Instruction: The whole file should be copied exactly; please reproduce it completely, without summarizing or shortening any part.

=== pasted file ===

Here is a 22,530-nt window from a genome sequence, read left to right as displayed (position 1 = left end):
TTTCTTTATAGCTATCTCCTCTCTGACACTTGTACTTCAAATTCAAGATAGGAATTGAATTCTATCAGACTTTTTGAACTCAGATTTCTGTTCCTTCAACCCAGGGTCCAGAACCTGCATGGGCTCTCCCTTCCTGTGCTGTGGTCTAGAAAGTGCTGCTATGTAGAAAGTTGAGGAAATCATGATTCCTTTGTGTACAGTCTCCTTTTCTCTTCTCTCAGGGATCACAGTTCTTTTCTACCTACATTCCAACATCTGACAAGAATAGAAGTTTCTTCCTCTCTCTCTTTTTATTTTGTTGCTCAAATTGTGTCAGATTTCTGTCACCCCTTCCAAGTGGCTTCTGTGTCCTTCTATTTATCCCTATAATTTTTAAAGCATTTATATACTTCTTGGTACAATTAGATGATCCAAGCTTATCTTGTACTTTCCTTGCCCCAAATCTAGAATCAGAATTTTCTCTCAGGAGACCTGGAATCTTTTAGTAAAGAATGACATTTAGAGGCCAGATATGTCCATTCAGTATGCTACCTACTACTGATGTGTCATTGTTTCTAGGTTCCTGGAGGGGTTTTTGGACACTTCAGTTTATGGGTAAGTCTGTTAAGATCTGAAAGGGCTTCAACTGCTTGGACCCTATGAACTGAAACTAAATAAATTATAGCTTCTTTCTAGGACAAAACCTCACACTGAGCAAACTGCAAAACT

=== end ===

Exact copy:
Here is a 22,530-nt window from a genome sequence, read left to right as displayed (position 1 = left end):
TTTCTTTATAGCTATCTCCTCTCTGACACTTGTACTTCAAATTCAAGATAGGAATTGAATTCTATCAGACTTTTTGAACTCAGATTTCTGTTCCTTCAACCCAGGGTCCAGAACCTGCATGGGCTCTCCCTTCCTGTGCTGTGGTCTAGAAAGTGCTGCTATGTAGAAAGTTGAGGAAATCATGATTCCTTTGTGTACAGTCTCCTTTTCTCTTCTCTCAGGGATCACAGTTCTTTTCTACCTACATTCCAACATCTGACAAGAATAGAAGTTTCTTCCTCTCTCTCTTTTTATTTTGTTGCTCAAATTGTGTCAGATTTCTGTCACCCCTTCCAAGTGGCTTCTGTGTCCTTCTATTTATCCCTATAATTTTTAAAGCATTTATATACTTCTTGGTACAATTAGATGATCCAAGCTTATCTTGTACTTTCCTTGCCCCAAATCTAGAATCAGAATTTTCTCTCAGGAGACCTGGAATCTTTTAGTAAAGAATGACATTTAGAGGCCAGATATGTCCATTCAGTATGCTACCTACTACTGATGTGTCATTGTTTCTAGGTTCCTGGAGGGGTTTTTGGACACTTCAGTTTATGGGTAAGTCTGTTAAGATCTGAAAGGGCTTCAACTGCTTGGACCCTATGAACTGAAACTAAATAAATTATAGCTTCTTTCTAGGACAAAACCTCACACTGAGCAAACTGCAAAACT